In 2015, Luck Ecosystems repurposed almost 70,000 tons of overburden into its products. “Most of the recipes were developed internally,” he adds. “We regularly produce custom blends for specific jobs and applications. In those cases, we work collaboratively with engineers, designers and customers.” The mixes are tested by several third party laboratories.

Sourcing Compost

Several types of compost are used in the mixes, including yard trimmings, biosolids and paper mill by-products. Luck Ecosystems does not make its own compost. “We work with several compost vendors depending on the product,” says Carnahan.  “We have found that specific types and producers of compost work better for some of our products than others.  Specifically, in the production of biofiltration soil, we have to be very selective in our choice of compost to meet state specifications.  We are required to produce material with low nutrients including less than 40 ppm of phosphorus and greater than three percent organic matter, which is difficult. In our growing media, we source compost that helps the soil retain moisture.”

Luck Ecosystems’ specifications for the compost depend on the product and most often come from the state or municipality where the final product will be used. For example, the specification for compost used in biofiltration media is dictated by the Virginia Department of Environmental Quality.

Lab testing helps determine the texture (percent sand, silt, clay) ofbiofiltration media.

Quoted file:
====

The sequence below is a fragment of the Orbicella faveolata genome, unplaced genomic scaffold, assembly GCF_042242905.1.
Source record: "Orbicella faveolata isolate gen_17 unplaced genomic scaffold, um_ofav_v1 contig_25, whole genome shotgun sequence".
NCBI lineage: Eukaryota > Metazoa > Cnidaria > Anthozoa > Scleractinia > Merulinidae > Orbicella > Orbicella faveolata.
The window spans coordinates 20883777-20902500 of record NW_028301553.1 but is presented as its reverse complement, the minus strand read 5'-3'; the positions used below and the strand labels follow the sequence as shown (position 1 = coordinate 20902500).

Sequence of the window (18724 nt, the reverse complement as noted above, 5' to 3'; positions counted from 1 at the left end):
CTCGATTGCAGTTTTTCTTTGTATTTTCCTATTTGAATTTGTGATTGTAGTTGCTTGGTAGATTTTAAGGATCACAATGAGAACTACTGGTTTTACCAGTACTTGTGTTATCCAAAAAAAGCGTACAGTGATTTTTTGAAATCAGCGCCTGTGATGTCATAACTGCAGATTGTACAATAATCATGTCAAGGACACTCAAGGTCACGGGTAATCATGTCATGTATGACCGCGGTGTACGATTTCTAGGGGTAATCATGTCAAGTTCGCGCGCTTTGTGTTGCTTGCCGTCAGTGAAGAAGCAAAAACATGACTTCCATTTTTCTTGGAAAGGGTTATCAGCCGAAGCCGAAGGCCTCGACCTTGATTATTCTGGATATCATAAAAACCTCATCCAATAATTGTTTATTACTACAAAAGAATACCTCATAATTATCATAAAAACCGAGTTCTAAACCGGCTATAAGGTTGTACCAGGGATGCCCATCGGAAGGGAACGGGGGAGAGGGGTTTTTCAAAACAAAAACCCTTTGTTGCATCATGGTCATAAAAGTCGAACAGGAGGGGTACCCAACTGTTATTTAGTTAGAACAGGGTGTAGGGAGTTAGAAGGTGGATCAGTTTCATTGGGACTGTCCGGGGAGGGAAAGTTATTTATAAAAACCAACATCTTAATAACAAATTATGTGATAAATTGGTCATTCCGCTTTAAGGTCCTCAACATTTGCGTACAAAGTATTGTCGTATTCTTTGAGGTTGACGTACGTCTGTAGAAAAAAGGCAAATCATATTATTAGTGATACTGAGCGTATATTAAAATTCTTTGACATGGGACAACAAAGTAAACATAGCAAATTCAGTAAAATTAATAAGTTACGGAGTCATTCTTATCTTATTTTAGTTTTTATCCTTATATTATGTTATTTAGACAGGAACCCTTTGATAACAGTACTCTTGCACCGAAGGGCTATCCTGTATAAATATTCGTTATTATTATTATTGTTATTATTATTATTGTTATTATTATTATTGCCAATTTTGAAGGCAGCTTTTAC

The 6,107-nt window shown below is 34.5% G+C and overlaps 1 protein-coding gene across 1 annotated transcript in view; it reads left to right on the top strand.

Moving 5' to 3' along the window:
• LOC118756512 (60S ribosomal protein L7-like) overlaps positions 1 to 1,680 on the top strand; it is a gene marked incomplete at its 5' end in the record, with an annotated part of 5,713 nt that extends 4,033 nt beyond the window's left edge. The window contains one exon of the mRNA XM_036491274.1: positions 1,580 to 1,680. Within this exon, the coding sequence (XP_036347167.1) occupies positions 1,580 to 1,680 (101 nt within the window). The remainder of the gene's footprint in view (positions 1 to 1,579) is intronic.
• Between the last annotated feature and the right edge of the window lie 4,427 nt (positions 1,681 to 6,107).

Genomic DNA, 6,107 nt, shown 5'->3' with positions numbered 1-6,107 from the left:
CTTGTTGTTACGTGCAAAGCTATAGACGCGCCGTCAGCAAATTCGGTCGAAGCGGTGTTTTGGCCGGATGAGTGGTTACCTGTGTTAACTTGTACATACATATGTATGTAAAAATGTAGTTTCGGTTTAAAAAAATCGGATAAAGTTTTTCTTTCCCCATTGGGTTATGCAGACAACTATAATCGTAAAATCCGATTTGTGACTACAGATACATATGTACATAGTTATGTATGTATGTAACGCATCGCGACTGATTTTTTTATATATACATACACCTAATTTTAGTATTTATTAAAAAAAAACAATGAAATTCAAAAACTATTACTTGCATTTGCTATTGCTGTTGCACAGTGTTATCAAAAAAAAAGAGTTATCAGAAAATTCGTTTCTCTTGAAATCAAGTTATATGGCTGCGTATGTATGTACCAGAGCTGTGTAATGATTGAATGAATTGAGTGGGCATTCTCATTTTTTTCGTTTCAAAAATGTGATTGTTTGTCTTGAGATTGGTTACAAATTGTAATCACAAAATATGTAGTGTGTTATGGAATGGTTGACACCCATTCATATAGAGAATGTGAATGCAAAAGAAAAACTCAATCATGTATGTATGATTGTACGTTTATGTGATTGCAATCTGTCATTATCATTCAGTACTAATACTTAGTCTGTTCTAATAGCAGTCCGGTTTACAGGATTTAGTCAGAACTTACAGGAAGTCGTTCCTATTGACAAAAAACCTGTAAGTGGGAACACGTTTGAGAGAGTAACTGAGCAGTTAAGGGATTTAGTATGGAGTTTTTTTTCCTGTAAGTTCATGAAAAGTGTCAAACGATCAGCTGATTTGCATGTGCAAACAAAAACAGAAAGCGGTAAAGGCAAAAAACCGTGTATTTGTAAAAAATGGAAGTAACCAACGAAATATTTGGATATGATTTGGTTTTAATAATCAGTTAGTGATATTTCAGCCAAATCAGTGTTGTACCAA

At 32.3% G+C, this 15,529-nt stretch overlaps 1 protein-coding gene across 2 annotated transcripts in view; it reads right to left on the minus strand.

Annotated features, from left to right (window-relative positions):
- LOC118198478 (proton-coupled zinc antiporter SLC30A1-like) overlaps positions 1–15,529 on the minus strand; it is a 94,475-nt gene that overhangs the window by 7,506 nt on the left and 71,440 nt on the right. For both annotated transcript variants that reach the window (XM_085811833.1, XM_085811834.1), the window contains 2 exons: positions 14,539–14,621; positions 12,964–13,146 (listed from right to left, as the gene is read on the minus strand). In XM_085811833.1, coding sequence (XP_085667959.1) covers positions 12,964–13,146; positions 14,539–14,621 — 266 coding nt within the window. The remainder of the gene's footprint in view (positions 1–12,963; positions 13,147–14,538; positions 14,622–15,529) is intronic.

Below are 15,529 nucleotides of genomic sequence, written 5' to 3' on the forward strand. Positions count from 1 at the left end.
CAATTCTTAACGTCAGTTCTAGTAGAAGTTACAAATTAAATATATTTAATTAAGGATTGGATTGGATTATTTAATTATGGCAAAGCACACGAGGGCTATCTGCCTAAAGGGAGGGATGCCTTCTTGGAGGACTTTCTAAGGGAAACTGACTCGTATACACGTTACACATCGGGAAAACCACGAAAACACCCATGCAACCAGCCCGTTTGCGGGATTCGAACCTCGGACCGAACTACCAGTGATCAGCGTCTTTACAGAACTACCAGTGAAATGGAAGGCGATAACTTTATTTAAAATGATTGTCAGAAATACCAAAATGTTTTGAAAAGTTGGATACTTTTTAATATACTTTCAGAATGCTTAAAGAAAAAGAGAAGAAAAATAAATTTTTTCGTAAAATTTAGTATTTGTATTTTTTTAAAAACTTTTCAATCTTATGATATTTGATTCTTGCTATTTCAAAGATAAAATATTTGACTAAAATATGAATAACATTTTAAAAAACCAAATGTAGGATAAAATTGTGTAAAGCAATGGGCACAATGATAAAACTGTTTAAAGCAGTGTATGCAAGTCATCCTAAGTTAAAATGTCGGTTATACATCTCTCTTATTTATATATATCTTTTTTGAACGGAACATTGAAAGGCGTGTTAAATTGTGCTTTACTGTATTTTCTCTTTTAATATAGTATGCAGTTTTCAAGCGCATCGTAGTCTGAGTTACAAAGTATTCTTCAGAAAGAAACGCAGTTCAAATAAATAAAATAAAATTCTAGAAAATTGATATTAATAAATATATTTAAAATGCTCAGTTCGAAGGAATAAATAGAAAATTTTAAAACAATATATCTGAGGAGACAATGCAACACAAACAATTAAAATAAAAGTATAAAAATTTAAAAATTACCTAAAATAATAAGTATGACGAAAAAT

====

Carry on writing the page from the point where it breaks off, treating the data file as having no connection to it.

Lab testing helps determine the texture (percent sand, silt, clay) ofbiofiltration media.

In 2015, Luck Ecosystems incorporated more than 11,000 cubic yards of compost into its products. Compost is used in all of the products that require organic matter, including biofiltration, topsoil, and some golf course media. Enough compost is added to achieve the desired organic matter. “Our blending facility at the Greene Plant has the ability to vary the amount of compost added to any product we are producing,” explains Carnahan.  “Some customers have very specific specifications that dictate the amount of compost they wish to have in their product. Other products require a final organic matter content, like biofiltration media, so we add enough compost to achieve the desired amount. We generally add 10 to 40 percent compost by volume to our products.”

Luck Ecosystems purchases compost in bulk and arranges transportation with its fleet of contracted haulers. “We regularly meet with compost suppliers to provide demand forecasts to give them enough time for their compost production cycles,” he adds. Most of its products are sold in bulk as well, although some materials are bagged at Luck’s production facilities.

The Greene quarry in Ruckersville is the primary production facility. In the early 2000s, Luck Stone repurposed aggregate processing equipment into an automated blending facility at the Greene Plant that has the ability to accurately proportion up to six raw materials at a time, using pug mill mixer. This past spring, Luck Ecosystems began production of growing media and storm water management products at several additional quarries throughout Virginia.

Molly Farrell Tucker is a Contributing Editor to BioCycle.